Grays Harbor Lighthouse
Photograph courtesy U.S. Coast Guard
The light originally shone from a unique third-order clamshell Fresnel lens manufactured by Henry-Lepaute of Paris in 1895 and had a signature of an alternating red and white flash every fifteen seconds. Red glass, placed on one side of the light source, cut the light transmission by as much as 90%. To overcome this reduction, the bull's-eye in front of the red glass is much larger than the bull's-eye that produces the white flash. With this compensation, the white sector could be seen twenty-five miles out to sea, and the red sector twenty-three miles.

The Fresnel lens assembly originally floated in a trough containing twenty gallons of mercury. This setup provided near frictionless movement and allowed the lens to be rotated by a weight that hung inside the tower. When the station was electrified in 1931, a one-sixth horsepower motor was used to turn the giant lens, and a 300-watt lamp was used as the light source.

The accommodations for the keepers consisted of a single dwelling for the headkeeper, and a duplex for the assistants, located just east of the lighthouse. These structures are no longer standing.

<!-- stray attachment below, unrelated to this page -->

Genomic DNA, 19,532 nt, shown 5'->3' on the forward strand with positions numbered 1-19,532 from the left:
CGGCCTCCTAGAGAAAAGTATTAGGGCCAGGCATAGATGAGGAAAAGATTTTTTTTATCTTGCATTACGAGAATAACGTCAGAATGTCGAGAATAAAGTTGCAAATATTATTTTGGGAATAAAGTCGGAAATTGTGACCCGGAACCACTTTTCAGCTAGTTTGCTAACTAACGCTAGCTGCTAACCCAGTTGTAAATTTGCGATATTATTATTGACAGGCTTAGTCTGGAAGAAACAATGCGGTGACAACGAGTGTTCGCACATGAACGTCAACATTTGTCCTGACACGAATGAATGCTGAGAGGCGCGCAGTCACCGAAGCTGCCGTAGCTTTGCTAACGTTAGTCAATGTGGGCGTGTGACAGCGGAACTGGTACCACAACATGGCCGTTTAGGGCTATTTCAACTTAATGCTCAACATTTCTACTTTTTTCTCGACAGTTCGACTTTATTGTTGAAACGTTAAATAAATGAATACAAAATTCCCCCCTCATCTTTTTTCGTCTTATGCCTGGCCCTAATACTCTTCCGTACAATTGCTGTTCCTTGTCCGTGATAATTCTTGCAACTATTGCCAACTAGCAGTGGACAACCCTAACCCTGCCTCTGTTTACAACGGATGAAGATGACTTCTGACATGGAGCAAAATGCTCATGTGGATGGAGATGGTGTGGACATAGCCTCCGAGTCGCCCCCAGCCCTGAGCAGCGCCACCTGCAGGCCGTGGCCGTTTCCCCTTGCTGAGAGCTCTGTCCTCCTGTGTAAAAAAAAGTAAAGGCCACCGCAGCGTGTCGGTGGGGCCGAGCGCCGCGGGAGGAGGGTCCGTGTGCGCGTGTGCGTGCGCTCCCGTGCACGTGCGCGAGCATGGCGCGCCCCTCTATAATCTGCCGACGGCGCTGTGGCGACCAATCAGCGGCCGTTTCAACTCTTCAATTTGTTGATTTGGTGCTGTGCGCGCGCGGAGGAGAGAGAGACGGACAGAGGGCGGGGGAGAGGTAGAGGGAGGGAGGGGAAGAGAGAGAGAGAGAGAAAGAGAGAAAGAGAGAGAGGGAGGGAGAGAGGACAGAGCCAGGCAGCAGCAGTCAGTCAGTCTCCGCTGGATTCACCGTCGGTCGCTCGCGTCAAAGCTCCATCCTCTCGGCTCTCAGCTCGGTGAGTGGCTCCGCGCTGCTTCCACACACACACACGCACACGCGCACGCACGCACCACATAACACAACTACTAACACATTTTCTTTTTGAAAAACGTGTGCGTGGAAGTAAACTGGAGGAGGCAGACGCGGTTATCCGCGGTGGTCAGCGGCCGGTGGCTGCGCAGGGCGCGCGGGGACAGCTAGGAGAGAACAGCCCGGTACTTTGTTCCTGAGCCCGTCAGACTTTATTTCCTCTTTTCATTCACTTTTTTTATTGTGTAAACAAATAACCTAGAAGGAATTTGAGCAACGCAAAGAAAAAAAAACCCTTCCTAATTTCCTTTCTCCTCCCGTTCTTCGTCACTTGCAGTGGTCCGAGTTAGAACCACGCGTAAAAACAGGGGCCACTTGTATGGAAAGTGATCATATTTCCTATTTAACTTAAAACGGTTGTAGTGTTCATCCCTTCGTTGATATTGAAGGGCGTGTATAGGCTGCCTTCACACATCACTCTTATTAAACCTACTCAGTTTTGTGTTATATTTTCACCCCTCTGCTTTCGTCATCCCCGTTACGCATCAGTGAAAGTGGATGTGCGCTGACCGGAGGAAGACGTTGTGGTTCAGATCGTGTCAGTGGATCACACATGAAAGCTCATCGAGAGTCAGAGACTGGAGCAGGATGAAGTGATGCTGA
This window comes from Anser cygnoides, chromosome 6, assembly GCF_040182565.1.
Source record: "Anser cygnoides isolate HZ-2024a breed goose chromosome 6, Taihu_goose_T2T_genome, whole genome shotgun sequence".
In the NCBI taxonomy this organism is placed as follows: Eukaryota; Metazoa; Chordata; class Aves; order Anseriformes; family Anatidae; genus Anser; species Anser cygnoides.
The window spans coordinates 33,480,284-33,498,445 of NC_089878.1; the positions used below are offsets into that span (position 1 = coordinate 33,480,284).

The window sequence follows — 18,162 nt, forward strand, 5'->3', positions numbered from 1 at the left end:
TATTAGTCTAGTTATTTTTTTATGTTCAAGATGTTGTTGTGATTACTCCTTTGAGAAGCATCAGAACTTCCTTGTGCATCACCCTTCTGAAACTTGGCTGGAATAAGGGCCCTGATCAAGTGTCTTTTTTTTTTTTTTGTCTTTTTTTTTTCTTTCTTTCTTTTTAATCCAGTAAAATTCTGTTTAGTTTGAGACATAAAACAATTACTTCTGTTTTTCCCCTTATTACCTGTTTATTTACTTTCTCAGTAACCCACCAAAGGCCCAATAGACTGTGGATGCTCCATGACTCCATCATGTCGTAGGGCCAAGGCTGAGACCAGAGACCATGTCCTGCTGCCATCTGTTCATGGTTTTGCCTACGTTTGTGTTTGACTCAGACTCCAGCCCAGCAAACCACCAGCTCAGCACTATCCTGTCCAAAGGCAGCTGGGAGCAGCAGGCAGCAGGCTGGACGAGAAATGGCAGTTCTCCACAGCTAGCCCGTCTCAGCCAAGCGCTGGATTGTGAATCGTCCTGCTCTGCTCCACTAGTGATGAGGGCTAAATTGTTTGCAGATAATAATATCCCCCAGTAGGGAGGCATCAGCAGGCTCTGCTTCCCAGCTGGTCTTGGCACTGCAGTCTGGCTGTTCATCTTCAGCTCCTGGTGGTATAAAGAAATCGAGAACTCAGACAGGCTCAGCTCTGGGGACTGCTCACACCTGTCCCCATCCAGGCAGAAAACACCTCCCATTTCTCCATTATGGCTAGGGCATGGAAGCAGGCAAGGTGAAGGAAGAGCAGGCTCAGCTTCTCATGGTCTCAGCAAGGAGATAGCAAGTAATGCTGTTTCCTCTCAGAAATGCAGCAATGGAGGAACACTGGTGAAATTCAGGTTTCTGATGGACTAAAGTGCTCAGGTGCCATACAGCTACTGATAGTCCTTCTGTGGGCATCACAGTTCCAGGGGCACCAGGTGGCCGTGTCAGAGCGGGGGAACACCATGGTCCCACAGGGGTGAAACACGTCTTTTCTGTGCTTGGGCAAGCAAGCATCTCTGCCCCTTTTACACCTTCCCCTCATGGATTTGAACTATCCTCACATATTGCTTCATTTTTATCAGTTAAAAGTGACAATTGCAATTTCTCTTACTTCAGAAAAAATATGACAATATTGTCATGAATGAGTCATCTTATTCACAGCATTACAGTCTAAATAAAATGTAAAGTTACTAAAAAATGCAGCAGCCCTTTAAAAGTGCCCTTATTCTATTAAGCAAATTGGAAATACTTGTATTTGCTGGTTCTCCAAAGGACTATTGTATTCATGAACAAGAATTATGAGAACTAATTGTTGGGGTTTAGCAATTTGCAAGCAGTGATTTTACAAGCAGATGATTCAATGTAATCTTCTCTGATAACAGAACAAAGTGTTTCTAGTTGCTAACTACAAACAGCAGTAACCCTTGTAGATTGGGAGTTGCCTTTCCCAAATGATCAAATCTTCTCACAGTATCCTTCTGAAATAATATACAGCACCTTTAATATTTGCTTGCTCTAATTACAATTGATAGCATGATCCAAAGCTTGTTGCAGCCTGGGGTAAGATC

Christian Zauner, who has served for nine years as the first keeper of Destruction Island Lighthouse, was transferred to Grays Harbor in 1898 to serve as its first keeper. Accompanying Keeper Zauner to his new station were Hermine, his wife, and two daughters. Zauner spent twenty-seven years at the station, retiring at the end of July, 1925. No other keeper served longer at Grays Harbor.

In August 1992, the Fresnel lens was turned off. A smaller light, manufactured in New Zealand was mounted to the balcony. Amazingly, the new light operates on a thrity-five watt bulb and can been seen nineteen miles with the white sector, and seventeen with the red sector. The lantern room still holds the original Fresnel lens.